Historian Andre Schmid, author of Korea Between Empires, likes to emphasize the fine line between national history and nationalist history. One kind of history maintains a cool and disinterested distance, the other instrumentalizes history, typically for the purpose of nation-building. It isn’t hard to imagine which kind of history one might find in state-produced history textbooks.
In a move likely to drive a deep wedge in society for some time to come, President Park Geun-hye, with uncertain but sufficient support from the ruling Saenuri Party, is endorsing the Ministry of Education’s plan to establish a single, state-produced history textbook system.* The reason, according to Park: “History education should not divide the citizens and students over political strife and ideological conflicts.” The implication is that a “correct” history can be taught.
There is also the issue of what many on the right see as a “pro-North Korean” bias in current textbooks. Saenuri chairperson, Kim Moo-sung, is not comfortable with the way North Korea’s “Juche idea,” a vague but foundational idea about national self-reliance, is taught in schools. Kim has made his thoughts publicly known, openly criticizing the way North Korea’s political system is taught and complaining about the influence “pro-North Korean forces” have on national history.
From 1974 until 2009, South Korea maintained such a state-controlled system. The production of history textbooks was only liberalized in 2010, when multiple textbooks were pre-approved by the government and some discretion given to middle and high schools over which textbook they would use. The move toward policy reversal began in 2013, after a history textbook written by so-called New Right scholars elicited protest from civic groups and scholars who thought the textbook whitewashed the colonial period and exonerated Park Chung-hee from dictatorial excess.
President Park’s decision to return to the old system can be read as a response to the history debates following the 2009 reform. Rather than take sides or attempt to mediate the debate, Park and her supporters simply want to stamp out debate entirely. Similar, perhaps, in the way a parent might respond to two siblings fighting over a toy — by taking the toy away.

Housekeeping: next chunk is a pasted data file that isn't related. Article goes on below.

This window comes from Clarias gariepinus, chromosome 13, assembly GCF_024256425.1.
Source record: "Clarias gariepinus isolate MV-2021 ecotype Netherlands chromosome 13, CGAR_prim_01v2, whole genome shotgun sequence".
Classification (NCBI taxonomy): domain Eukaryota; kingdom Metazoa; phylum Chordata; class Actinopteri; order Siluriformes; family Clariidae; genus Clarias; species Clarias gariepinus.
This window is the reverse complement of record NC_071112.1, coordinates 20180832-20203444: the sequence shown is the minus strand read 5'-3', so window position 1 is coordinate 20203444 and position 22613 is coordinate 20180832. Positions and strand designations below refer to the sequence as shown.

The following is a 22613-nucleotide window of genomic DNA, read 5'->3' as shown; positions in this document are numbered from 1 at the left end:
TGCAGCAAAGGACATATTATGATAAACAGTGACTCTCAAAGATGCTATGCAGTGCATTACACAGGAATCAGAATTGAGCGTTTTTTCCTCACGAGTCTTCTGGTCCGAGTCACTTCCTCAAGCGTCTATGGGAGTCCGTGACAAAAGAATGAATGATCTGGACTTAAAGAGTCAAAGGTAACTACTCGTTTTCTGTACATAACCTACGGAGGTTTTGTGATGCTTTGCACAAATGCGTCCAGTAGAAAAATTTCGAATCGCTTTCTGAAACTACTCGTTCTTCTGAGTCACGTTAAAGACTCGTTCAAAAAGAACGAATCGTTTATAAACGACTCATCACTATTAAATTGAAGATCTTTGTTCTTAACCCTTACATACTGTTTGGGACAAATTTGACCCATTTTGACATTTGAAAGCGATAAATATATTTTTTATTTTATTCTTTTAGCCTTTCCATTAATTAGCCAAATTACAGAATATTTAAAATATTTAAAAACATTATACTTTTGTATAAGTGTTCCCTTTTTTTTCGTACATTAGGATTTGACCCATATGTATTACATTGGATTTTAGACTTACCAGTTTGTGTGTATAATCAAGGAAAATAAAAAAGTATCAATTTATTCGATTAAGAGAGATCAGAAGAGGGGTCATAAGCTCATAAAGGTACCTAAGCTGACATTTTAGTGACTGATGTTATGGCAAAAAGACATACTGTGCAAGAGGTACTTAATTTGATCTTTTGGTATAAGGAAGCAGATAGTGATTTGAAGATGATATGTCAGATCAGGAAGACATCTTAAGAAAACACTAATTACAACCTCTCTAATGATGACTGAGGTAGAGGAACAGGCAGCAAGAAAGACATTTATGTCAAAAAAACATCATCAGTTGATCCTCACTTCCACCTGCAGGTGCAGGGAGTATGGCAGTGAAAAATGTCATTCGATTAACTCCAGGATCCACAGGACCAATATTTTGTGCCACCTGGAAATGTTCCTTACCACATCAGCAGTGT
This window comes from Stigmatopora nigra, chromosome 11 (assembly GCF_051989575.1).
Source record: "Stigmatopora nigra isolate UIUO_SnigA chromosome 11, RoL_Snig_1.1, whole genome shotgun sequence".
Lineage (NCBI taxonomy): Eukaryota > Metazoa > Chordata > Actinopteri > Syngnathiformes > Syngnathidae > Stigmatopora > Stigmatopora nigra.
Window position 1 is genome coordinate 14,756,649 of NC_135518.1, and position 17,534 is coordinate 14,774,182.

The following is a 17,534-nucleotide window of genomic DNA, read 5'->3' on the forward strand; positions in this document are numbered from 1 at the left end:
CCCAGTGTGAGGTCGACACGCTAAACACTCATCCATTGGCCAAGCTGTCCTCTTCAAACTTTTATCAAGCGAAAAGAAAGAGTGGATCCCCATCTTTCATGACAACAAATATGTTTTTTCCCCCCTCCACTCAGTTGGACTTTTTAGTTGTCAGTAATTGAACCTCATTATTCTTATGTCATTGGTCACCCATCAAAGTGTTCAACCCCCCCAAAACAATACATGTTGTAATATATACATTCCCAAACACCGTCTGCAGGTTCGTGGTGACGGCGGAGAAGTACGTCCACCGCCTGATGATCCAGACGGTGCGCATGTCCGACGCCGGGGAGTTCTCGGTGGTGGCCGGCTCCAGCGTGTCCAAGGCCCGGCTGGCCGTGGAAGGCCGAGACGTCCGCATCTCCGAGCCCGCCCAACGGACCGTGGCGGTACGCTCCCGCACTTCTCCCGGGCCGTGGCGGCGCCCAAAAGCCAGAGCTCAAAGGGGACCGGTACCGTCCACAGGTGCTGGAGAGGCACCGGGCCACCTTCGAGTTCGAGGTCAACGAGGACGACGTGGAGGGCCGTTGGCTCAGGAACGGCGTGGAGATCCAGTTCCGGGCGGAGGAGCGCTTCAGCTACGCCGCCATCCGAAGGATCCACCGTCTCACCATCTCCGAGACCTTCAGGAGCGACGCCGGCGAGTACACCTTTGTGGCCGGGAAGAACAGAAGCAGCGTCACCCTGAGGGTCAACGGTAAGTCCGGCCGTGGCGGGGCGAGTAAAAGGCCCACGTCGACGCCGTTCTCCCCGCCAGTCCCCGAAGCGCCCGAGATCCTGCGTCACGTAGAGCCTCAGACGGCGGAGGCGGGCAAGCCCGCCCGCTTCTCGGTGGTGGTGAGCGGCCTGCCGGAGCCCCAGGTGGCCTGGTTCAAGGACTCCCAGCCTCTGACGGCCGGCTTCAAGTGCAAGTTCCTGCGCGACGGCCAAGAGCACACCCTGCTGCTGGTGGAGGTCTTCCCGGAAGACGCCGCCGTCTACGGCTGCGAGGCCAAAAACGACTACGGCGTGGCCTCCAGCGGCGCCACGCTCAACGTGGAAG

An order from up high isn’t likely to resolve the history question in South Korea. The problem is that there is a deep, and probably insurmountable, divide between rightist and leftist national historiographies. When was Korea – as a modern nation – founded? During the countrywide protests in the spring of 1919, better known as the March 1st Movement, or at the time of the republic’s founding in 1948? Should the complexity of Japanese collaboration be understood or outright dismissed? Should Park Chung-hee be favorably “remembered” or heavily criticized? And what about North Korea? Should students learn about Kim Il-sung and his Juche ideology? If so, how? These are a few of the questions and issues that divide scholars and politicians – i.e., those most responsible for building and maintaining the nation.
And divided it has. Since Park’s request to the Ministry of Education, the issue has been fully politicized, forcing politicians in particular to make their positions known. As one article from the Chosun Ilbo shows, the textbook issue has become a political battlefield, with each side lobbing rhetorical bombshells. Outside the National Assembly, things are a little different. Most professors, it would appear, and even several of the members of the National Institute for Korean History (the “control tower” for the writing of the new state textbook, as JTBC puts it) oppose (re)nationalizing history textbook production. The issue, as covered by Christopher Green, has even succeeded in uniting Korea’s usually rigidly divided news media in opposition to Park’s plan.
As for the electorate, the issue more or less divides Korea down the middle – no doubt an effect of its politicization. As reported in the Hankyoreh, “An October 14 survey by Money Today and Real Meter showed 47.6 percent of respondents supporting the designated textbooks and 44.7 percent opposing them.” Whether the numbers change much as the debate wears on is an open question, but it seems unlikely given that history is a clear wedge issue. With the history issue so polarized, main opposition chairperson Moon Jae-in raised a fair point when he asked, “If we start with state history textbooks, wouldn’t it change after every change of government?”
Yes, Moon is probably correct. And he’d likely be the first in line to change the textbook were he and his liberal-progressive National Politics Alliance for Democracy to take control of government in the next presidential election. Moon is as interested in instrumentalizing history as any other political elite.
*An update was made to clarify the origin of the plan.